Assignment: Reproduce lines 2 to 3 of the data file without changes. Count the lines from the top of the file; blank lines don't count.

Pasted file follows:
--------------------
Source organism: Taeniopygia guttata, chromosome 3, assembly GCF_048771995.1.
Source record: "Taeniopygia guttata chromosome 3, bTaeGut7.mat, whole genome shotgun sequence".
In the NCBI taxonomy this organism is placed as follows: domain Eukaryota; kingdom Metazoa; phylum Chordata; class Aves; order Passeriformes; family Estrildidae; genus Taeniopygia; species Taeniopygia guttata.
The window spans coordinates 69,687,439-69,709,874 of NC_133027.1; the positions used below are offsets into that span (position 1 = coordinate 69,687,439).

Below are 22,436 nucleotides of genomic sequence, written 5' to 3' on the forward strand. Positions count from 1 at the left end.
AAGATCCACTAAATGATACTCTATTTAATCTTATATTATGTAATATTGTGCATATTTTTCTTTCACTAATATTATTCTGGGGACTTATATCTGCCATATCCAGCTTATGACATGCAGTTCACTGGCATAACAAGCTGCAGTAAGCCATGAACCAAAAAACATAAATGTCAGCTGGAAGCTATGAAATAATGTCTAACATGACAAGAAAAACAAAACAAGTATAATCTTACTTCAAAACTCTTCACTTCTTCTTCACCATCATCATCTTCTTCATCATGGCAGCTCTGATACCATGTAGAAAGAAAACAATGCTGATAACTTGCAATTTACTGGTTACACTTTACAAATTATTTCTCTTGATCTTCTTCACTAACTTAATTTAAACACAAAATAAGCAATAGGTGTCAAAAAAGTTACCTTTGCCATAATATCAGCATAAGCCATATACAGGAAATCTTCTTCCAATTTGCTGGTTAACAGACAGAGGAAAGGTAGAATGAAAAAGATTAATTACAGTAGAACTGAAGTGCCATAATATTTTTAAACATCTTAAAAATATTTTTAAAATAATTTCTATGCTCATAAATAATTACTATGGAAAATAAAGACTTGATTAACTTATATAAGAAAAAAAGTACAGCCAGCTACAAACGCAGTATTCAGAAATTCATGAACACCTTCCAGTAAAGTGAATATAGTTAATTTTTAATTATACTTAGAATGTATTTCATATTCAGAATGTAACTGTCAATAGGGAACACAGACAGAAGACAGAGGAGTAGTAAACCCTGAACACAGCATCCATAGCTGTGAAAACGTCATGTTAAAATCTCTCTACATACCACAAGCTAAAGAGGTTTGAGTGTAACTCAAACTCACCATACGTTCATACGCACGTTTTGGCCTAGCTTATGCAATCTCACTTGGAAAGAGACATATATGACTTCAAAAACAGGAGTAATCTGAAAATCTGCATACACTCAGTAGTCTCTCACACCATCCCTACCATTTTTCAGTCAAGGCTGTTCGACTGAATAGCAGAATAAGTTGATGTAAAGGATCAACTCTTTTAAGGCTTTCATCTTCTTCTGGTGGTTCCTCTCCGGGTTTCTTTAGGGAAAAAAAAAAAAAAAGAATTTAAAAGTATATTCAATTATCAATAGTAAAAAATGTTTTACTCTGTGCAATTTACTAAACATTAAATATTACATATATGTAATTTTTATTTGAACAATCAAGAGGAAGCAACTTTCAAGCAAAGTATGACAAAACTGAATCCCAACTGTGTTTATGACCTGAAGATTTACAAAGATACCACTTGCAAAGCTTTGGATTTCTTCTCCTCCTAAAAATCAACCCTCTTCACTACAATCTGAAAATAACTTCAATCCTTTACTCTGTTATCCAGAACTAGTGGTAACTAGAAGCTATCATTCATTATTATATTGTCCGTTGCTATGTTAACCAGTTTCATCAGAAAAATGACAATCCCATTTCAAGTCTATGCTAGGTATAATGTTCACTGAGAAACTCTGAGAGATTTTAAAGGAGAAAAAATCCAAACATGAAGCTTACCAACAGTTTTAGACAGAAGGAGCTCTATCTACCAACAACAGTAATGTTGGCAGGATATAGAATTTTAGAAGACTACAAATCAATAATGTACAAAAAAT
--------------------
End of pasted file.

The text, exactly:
Source record: "Taeniopygia guttata chromosome 3, bTaeGut7.mat, whole genome shotgun sequence".
In the NCBI taxonomy this organism is placed as follows: domain Eukaryota; kingdom Metazoa; phylum Chordata; class Aves; order Passeriformes; family Estrildidae; genus Taeniopygia; species Taeniopygia guttata.